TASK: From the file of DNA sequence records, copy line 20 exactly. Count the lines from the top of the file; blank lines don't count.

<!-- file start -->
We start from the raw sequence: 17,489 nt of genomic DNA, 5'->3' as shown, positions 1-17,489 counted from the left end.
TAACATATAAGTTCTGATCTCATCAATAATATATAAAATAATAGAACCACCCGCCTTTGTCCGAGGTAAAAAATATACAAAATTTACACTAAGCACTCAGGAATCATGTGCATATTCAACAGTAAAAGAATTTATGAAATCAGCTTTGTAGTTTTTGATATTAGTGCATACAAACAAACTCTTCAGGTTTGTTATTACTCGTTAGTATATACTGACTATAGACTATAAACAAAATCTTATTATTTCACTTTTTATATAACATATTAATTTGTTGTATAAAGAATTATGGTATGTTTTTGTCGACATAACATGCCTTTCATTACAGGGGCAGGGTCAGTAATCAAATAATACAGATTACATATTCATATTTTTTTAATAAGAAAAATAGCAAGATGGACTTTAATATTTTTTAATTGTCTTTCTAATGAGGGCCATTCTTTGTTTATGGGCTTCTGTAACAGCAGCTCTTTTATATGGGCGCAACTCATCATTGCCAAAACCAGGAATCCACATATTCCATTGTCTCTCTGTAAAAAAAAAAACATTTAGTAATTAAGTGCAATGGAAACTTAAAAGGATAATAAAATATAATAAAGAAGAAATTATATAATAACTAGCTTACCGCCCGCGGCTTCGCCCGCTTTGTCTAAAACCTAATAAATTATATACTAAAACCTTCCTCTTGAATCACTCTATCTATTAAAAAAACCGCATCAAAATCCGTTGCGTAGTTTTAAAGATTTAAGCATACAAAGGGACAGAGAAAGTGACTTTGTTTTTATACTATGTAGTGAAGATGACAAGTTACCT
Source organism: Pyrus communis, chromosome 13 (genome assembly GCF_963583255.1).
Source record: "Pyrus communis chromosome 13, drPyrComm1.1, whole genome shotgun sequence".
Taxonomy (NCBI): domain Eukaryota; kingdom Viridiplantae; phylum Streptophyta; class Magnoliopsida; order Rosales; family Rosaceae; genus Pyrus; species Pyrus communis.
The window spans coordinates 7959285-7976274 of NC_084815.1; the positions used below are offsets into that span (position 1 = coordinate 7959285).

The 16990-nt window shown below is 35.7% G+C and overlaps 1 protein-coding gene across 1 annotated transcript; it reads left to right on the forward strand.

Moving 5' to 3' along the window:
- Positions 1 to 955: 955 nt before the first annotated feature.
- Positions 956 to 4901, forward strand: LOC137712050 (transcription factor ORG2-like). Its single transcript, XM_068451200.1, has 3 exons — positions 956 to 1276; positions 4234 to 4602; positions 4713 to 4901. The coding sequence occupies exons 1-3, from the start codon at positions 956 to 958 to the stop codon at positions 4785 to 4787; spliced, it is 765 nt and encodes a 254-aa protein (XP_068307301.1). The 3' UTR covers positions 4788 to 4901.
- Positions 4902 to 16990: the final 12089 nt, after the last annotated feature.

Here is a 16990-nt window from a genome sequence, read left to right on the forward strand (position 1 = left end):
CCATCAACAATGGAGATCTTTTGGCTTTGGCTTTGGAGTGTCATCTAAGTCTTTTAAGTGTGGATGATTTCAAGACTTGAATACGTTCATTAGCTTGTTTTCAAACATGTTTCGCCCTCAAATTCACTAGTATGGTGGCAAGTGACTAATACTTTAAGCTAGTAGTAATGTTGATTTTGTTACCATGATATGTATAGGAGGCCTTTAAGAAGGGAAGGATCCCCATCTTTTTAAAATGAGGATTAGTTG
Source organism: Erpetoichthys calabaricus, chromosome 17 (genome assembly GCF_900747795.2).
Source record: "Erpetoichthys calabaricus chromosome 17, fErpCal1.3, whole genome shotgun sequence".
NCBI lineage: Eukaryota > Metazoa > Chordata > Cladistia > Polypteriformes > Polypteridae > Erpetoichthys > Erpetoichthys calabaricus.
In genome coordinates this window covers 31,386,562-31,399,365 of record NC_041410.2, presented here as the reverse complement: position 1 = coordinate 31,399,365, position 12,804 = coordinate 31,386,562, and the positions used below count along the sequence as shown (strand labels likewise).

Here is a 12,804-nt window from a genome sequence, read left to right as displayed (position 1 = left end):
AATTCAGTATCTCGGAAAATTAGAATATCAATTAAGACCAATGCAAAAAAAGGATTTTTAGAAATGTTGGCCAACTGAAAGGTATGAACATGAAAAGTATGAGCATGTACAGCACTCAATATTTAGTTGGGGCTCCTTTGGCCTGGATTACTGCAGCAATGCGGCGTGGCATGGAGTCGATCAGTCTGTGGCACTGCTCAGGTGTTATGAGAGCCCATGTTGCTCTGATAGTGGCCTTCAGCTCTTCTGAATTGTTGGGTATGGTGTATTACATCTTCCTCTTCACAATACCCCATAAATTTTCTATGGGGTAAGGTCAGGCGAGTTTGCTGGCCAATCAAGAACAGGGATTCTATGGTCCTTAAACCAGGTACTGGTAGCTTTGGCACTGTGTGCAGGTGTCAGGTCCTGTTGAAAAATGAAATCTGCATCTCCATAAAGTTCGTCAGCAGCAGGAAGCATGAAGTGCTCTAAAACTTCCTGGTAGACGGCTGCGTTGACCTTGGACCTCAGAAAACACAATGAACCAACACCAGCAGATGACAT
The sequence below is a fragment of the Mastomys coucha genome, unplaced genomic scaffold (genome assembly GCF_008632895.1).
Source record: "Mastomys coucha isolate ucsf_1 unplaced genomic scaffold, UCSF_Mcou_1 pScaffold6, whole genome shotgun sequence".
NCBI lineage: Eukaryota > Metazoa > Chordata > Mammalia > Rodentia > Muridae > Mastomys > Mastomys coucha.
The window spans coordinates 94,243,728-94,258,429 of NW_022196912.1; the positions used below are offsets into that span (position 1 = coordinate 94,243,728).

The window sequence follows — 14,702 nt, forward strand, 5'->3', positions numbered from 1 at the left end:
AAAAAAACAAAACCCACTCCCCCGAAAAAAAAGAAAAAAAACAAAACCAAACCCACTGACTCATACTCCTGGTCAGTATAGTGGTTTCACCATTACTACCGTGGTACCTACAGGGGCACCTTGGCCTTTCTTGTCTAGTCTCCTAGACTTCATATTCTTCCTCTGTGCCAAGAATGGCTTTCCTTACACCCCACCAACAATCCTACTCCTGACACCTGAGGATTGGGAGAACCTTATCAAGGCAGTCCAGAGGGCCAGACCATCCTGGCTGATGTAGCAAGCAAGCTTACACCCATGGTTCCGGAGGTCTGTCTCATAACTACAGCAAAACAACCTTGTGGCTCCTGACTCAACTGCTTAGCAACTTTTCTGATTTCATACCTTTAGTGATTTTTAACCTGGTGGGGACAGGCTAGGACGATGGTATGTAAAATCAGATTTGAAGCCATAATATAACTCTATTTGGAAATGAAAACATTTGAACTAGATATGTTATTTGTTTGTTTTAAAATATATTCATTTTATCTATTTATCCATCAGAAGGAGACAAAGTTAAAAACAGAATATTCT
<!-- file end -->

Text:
The sequence below is a fragment of the Mastomys coucha genome, unplaced genomic scaffold (genome assembly GCF_008632895.1).